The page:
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Kate, 38, was among members of the Royal Family commemorating the nation’s war dead at the service – which was scaled back due to the coronavirus pandemic – at the Cenotaph in London. Royal fans took to Twitter to praise Kate, who watched the ceremony from a balcony at the Foreign, Commonwealth and Development Office building alongside Camilla.
One wrote: “This beautiful regal lady looked so proud as her husband lay his wreath, they are such a credit to the royal family and our country.”
Another gushed: “Beautiful elegant lady we are so lucky to have her as our future Queen.”
A third praised: “Regal. Dignified. Elegant.”
Another commented: “Kate looks stunning, her serenity, strength and empathy never falters , she is a true inspiration.”
A fifth said: “Kate Middleton looks phenomenal.”
One more added: “Stunning! Beautiful lady and will make a wonderful Queen.”
Kate looked typically stunning in a black military-style coat and fascinator, completing her outfit with three poppies.
She stood next to the Duchess of Cornwall for the service.
Prince Charles laid a wreath at the ceremony on behalf of the Queen, who watched from a balcony with Lady-in-Waiting Susan Rhodes.
The monarch’s message on her wreath said “In memory of the glorious dead”, echoing the words on the Cenotaph.
Prince William, Princess Anne and Prince Edward also laid wreaths at the service, which was held outdoors with guests required to follow social distancing.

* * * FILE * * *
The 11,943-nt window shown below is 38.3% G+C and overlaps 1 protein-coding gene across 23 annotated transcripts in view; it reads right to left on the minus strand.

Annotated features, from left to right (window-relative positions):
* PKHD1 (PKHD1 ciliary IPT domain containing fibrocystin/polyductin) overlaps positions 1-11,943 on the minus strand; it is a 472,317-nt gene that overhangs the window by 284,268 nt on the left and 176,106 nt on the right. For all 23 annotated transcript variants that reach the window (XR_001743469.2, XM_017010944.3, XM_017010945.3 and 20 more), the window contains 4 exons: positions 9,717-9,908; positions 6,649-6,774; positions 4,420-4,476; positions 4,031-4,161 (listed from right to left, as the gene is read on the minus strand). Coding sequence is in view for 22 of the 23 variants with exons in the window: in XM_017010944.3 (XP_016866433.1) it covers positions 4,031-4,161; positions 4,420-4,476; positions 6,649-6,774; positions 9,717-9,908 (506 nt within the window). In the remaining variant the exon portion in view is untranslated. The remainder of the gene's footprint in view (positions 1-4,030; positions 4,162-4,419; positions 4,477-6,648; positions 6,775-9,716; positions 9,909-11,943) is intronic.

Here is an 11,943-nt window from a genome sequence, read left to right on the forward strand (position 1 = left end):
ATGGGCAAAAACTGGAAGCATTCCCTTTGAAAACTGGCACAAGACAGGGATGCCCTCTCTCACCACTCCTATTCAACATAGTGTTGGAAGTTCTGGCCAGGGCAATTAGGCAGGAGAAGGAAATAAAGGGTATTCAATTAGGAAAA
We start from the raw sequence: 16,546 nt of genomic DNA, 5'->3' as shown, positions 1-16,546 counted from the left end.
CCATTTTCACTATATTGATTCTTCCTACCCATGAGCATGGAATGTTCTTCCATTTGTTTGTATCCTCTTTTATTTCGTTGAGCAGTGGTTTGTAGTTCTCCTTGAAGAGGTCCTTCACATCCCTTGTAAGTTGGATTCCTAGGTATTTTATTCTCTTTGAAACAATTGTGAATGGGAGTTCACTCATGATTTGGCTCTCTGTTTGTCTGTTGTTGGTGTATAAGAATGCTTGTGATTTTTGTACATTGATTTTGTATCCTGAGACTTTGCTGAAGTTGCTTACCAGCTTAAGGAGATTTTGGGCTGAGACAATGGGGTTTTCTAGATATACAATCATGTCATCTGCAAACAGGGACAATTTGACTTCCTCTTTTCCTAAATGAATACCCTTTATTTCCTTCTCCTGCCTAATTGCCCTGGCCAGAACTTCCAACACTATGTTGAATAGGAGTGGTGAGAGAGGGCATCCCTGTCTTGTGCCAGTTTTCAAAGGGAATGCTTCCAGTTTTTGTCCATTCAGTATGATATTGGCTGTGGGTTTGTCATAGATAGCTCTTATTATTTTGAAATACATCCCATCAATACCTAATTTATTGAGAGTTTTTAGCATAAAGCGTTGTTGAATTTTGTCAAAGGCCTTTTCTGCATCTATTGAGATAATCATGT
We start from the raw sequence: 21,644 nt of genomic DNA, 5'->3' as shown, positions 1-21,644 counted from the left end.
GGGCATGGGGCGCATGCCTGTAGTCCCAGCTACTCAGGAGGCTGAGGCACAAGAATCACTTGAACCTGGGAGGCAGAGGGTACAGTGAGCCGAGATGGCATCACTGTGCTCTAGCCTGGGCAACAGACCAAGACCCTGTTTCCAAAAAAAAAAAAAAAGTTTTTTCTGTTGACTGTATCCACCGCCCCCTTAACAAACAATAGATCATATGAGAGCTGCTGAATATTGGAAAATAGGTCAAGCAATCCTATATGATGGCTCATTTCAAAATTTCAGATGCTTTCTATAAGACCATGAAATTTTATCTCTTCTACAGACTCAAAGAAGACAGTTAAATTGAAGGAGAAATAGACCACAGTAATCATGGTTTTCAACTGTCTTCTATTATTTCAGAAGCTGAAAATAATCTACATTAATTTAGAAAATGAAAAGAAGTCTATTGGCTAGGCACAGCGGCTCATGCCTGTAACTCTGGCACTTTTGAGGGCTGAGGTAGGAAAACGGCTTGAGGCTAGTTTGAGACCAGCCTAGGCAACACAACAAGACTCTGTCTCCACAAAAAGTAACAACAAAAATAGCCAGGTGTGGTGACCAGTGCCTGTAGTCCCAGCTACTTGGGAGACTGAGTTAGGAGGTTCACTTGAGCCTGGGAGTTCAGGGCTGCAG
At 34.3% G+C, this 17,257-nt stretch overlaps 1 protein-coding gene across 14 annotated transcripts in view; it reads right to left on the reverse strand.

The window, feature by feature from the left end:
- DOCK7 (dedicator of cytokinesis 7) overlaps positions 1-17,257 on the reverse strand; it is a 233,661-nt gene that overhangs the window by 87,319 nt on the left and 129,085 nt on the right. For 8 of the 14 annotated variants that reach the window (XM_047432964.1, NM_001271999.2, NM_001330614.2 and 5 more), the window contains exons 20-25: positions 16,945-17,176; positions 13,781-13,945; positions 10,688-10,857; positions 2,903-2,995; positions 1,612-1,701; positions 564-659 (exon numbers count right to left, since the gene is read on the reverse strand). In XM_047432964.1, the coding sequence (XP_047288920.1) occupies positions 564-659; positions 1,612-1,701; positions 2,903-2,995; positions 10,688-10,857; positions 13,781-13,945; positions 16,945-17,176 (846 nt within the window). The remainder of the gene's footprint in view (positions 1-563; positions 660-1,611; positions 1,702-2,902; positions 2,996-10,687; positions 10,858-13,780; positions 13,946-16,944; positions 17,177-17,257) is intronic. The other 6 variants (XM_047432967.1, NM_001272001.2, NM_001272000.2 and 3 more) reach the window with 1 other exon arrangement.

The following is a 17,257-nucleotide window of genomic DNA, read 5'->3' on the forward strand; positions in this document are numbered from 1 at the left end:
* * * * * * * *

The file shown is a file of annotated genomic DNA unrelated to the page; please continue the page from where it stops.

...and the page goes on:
The Countess of Wessex and Vice Admiral Sir Tim Laurence were on a third balcony.
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Prince Andrew did not make an appearance after stepping back from royal duties following his disastrous Newsnight interview about his association with sex offender Jeffrey Epstein.
Meanwhile, Prince Harry and Meghan Markle are starting a new life in the US with their young son Archie after quitting as working royals.
Boris Johnson was joined by Labour leader Sir Keir Starmer and former prime ministers Sir John Major, Tony Blair, David Cameron and Theresa May at the ceremony.
Whitehall is usually packed but this year the public were unable to attend due to the second national lockdown.
People were encouraged to take part in the two-minute silence at 11am at home.
Thousands of veterans and hundreds of servicemen and women also usually attend.
But this year there were less than 30 veterans at the event.
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